Although modern interiors would continue to rule the root, a water palette consisting of glass, wood and pastel shade hard and soft finished would be in demand’, says Ar. Shalini and Ar. Amit Gehlot, A.S.A. Design Consultants
What according to you will be the key trends in interior design in the high-end luxury segment of hospitality industry?
We are already witnessing a shift from generic interiors to a more personalised ‘custom-made’ feel in the interior sector. International chains are introducing their lifestyle brands in the Indian market, which would further reinforce this trend. More and more local art and craft and cultural elements are being effectively used, blended in with modern interiors to give hotels a ‘sense of place’. We would also witness progressive integration of technology with interiors or increased guest comfort. One example is the lighting industry – mood lighting which is fast becoming industry standards.
Explain colours, materials, and types with emphasis on how it will be for high-end luxury segment.
We have seen a lot of products lately with cutting edge modern interiors with a minimalist palette consisting of glass, steel and mostly whites in hard and soft finishes. These unfortunately have not worked well as far as guest experience goes as the human nature demands a degree of warmth associated with an abode. Although modern interiors would continue to rule the root, a water palette consisting of glass, wood and pastel shade hard and soft finished would be in demand.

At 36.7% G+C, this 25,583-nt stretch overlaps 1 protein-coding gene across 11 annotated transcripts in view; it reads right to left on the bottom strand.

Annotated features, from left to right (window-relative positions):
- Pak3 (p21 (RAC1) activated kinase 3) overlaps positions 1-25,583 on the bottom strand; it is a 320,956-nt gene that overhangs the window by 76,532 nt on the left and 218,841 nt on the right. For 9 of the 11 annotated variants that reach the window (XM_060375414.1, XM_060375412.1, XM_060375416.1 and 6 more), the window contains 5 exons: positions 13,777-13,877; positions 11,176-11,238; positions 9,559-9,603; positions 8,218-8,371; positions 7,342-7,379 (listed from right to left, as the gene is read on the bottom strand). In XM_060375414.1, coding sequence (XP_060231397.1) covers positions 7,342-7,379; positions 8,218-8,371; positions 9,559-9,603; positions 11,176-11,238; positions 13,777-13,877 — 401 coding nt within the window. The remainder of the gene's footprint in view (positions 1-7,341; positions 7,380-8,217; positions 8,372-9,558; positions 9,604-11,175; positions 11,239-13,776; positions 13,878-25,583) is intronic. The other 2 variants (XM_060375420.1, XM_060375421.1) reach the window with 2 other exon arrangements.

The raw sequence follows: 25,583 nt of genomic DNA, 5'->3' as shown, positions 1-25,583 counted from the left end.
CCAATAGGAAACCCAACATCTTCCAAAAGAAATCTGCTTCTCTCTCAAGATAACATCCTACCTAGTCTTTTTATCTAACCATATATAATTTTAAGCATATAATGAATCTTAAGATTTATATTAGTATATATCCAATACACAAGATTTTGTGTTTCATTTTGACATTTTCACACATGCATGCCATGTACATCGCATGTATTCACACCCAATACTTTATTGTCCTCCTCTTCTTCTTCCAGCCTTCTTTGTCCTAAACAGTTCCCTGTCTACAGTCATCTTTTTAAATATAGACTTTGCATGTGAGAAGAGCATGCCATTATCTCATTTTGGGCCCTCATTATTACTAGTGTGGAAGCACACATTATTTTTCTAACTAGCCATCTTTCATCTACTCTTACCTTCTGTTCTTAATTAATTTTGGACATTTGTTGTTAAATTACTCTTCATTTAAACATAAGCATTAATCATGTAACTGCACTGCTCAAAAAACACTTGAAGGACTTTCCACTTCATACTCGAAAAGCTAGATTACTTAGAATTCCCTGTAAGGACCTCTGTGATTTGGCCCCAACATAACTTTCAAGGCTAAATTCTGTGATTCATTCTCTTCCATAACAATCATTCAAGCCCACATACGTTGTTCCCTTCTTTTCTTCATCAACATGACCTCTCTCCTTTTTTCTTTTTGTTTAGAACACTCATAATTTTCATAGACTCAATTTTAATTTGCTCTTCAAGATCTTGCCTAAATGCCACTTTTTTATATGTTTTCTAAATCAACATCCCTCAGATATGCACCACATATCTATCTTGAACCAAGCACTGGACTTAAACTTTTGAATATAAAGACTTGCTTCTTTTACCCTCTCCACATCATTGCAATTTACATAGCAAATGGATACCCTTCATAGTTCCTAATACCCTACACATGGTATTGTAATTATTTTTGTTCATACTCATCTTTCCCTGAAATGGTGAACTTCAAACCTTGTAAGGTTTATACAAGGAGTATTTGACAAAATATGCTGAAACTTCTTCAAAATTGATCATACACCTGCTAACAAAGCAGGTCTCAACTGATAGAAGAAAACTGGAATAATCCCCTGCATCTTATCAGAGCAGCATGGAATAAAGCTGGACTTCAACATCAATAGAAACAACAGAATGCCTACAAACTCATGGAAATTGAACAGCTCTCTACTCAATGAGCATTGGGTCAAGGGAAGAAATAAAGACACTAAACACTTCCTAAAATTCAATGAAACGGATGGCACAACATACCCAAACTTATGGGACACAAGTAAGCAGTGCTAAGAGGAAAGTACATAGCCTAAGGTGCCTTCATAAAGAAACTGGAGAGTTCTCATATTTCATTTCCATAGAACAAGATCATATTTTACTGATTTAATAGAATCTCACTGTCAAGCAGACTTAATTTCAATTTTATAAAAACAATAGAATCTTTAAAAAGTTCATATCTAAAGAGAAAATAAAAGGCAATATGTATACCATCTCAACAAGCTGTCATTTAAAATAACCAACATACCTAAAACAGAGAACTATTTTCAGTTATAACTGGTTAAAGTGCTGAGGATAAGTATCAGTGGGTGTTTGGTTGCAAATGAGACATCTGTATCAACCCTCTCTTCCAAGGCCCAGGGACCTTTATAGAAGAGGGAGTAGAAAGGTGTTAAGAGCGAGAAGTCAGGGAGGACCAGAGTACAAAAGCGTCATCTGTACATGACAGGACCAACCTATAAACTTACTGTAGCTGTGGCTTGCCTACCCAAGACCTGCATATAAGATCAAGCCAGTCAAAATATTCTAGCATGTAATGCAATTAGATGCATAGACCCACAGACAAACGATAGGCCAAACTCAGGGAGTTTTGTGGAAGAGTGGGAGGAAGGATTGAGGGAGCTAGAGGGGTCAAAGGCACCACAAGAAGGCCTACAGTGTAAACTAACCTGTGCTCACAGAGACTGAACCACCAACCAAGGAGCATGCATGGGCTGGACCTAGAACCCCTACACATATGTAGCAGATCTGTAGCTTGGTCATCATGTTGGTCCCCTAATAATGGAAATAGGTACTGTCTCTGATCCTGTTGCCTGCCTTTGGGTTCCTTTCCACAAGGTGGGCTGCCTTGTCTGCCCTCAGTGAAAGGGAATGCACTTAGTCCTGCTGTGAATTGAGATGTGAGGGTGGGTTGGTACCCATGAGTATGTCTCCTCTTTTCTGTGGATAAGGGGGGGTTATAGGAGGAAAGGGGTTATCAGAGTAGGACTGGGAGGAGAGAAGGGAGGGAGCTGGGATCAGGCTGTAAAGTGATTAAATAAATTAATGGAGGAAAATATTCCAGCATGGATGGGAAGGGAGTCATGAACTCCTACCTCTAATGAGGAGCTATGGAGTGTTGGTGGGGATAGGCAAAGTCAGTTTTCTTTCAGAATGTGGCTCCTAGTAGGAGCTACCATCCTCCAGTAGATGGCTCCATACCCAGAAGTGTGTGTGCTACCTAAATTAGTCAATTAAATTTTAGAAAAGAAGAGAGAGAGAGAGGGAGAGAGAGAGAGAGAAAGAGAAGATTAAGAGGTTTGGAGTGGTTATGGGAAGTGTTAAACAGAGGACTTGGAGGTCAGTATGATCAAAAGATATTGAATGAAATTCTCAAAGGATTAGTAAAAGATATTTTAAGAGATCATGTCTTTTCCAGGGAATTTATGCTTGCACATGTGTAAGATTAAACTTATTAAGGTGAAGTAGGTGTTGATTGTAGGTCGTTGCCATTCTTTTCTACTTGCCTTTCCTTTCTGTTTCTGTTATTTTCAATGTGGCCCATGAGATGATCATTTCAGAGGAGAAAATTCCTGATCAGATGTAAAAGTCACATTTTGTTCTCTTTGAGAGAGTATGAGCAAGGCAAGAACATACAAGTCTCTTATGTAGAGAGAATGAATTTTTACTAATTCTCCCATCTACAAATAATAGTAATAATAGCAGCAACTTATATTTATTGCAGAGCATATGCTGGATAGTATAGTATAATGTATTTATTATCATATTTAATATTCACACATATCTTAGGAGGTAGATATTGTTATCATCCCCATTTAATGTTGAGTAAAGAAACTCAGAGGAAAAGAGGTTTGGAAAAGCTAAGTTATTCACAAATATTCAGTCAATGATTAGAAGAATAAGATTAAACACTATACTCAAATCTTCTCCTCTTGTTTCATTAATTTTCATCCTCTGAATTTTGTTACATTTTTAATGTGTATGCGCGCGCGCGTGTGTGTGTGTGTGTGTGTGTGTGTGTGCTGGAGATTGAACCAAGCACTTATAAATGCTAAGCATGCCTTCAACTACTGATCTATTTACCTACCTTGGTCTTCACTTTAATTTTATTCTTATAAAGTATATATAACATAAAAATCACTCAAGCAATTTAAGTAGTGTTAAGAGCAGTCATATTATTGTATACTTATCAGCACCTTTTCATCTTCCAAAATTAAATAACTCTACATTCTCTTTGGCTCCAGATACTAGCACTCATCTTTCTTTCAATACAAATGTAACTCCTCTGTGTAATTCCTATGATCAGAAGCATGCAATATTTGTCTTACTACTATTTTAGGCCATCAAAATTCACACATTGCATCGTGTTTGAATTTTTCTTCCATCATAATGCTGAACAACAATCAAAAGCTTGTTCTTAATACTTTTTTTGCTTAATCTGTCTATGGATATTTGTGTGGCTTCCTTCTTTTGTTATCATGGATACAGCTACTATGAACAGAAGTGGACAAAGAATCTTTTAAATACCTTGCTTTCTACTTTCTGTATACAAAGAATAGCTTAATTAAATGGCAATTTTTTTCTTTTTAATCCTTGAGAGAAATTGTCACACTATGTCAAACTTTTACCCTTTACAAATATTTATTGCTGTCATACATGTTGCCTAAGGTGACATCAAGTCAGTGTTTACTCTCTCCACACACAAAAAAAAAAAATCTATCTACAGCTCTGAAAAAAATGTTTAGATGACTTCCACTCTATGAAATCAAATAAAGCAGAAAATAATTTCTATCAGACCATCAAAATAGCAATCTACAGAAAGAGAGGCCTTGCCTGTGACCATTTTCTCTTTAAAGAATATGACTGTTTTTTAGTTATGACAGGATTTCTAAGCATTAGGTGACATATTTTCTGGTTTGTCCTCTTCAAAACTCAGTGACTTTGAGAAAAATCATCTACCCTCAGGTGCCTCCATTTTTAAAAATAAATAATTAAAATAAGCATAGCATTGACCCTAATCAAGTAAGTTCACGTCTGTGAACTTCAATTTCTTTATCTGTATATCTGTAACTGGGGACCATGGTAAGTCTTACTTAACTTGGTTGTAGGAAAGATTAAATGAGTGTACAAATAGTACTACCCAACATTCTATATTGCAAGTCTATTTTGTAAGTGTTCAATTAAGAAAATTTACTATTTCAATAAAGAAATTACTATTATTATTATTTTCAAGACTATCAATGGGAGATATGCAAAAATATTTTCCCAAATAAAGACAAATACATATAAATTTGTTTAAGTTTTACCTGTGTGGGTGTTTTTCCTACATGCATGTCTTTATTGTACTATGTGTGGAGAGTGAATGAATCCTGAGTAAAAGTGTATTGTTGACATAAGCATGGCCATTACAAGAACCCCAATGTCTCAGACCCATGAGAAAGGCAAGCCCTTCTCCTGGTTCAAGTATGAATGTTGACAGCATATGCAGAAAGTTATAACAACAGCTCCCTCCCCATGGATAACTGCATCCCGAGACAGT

Apart from India, which are the other countries experiencing remarkable improvement in the sector?
Brazil, Russia, India and China.
Tell us about the branded hotel vs the other.
It would be worthwhile to note that the number of branded hotel rooms in a single city like NY exceeds that of the total number of branded rooms in India. Having said that a lot off bottlenecks need to be cleared in terms of tourism infrastructure in the country to be able to realise the full potential of this sector.
How can India benefit from the opportunities likely to be created from abroad?
Given the phenomenal growth in foreign and domestic traveller numbers, India has become a focus market for all major international hotel chains, so much so that the number of hotels operated by these chains is set to expand multi-fold within the next few years. As a result, we would witness a major change in the way hotel design was approached in this country, with these international behemoths bringing their own set of ‘brand standards’ on the table and demanding enforcement of American/European codes for fire and life safety, disabled access and so on, which are in most of the cases more stringent than the local codes. Having said that none of these chains overlook the importance of cultural sensitivity, and there is a conscious effort to amalgamate local material, design ethos and requirements into the hotels being designed.